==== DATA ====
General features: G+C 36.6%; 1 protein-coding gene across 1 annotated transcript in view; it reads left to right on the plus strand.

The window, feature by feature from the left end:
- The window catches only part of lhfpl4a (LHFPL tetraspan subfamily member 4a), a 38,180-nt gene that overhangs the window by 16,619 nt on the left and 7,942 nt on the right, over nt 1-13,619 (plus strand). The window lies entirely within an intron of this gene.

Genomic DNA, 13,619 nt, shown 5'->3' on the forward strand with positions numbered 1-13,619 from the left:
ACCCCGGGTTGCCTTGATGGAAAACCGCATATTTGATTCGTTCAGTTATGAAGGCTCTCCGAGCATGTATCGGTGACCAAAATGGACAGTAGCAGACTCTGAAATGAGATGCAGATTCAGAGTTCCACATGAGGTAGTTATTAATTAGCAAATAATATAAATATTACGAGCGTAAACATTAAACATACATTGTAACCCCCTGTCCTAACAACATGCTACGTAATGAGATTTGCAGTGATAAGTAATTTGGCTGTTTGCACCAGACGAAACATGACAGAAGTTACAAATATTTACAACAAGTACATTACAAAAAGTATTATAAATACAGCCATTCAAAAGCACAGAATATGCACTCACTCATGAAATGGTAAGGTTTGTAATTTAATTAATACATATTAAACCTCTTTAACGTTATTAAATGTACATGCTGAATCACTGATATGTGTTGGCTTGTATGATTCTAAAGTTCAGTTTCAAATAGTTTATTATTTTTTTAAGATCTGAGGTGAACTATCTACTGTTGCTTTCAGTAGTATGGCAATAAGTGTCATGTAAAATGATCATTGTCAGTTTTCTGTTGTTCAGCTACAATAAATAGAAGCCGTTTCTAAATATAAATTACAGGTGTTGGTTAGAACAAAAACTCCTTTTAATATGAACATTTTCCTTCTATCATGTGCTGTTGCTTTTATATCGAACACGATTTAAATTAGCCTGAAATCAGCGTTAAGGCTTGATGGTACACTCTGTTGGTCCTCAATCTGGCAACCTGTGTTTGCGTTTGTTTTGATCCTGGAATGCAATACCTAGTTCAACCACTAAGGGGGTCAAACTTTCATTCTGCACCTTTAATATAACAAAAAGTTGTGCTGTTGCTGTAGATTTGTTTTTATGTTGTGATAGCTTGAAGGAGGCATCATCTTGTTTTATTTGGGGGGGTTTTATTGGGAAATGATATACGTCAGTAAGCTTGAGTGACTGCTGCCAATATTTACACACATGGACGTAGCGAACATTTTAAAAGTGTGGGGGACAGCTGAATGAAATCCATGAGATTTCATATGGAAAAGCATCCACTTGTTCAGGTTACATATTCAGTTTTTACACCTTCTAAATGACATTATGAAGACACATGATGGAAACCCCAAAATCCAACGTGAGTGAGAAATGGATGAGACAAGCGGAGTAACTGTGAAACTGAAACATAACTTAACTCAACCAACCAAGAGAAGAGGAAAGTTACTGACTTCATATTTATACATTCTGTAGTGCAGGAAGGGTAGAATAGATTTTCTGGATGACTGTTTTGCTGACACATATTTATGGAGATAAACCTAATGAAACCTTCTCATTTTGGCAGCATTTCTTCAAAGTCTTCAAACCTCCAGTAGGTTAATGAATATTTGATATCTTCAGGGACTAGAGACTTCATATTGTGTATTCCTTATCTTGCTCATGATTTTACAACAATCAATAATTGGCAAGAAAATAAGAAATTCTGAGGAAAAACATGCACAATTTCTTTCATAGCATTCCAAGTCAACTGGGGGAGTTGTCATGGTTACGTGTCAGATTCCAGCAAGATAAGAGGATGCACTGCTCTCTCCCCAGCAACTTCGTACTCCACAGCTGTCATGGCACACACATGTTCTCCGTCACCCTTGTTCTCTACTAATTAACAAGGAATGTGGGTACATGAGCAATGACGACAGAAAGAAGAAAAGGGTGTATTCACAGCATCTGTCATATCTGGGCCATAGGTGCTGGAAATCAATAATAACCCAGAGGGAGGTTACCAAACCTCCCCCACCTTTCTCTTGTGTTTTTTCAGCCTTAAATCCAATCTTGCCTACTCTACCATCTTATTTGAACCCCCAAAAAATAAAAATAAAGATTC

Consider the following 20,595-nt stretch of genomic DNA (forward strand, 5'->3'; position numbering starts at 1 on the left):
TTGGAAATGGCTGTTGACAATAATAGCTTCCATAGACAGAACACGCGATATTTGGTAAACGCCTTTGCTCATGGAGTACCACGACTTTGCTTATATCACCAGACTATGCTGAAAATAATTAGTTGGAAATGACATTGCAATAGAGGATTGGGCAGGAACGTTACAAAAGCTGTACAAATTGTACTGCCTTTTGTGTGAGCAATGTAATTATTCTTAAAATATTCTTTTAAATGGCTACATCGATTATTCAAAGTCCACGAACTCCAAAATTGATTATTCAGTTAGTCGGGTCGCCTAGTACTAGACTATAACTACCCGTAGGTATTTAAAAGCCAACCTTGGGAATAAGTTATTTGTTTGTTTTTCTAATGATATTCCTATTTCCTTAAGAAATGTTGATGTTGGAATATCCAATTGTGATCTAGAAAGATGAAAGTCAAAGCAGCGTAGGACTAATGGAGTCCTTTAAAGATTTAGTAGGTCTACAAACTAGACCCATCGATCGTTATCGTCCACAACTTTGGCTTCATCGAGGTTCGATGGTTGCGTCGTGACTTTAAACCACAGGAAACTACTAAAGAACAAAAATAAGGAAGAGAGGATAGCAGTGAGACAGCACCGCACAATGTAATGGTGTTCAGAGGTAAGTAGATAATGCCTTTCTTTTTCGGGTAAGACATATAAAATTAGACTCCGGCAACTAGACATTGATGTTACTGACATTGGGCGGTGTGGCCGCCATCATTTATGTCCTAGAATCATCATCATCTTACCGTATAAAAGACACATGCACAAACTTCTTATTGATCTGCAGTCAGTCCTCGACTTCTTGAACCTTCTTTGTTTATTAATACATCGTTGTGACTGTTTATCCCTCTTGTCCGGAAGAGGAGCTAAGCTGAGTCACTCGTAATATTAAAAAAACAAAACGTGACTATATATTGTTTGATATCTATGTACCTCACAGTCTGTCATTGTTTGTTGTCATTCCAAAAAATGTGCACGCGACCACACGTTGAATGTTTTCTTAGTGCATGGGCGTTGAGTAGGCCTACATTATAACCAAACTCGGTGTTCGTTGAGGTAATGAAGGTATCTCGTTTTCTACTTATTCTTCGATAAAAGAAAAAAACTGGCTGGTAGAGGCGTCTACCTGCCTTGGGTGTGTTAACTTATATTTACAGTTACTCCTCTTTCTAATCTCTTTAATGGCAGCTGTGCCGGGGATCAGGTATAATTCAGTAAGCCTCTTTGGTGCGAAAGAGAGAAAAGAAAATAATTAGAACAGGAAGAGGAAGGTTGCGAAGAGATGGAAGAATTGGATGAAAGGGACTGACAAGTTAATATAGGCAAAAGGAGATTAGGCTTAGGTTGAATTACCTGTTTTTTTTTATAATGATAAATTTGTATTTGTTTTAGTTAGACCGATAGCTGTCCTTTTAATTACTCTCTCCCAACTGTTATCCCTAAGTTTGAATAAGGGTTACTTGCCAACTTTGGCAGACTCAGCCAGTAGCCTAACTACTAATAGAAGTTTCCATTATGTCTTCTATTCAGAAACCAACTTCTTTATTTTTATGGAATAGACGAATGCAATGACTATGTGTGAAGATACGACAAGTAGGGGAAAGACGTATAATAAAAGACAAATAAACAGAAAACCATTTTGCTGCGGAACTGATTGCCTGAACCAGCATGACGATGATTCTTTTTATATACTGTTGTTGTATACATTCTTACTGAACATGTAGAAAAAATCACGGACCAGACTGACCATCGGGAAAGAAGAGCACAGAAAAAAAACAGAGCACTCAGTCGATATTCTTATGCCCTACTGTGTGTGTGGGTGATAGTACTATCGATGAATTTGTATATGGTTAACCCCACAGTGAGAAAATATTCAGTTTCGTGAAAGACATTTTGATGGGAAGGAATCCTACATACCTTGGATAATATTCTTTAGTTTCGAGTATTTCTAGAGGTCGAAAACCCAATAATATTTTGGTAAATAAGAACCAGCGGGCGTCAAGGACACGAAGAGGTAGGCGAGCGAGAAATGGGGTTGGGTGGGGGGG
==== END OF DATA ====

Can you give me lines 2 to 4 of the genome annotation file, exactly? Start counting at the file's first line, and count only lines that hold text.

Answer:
The window, feature by feature from the left end:
- The window catches only part of lhfpl4a (LHFPL tetraspan subfamily member 4a), a 38,180-nt gene that overhangs the window by 16,619 nt on the left and 7,942 nt on the right, over nt 1-13,619 (plus strand). The window lies entirely within an intron of this gene.

Genomic DNA, 13,619 nt, shown 5'->3' on the forward strand with positions numbered 1-13,619 from the left: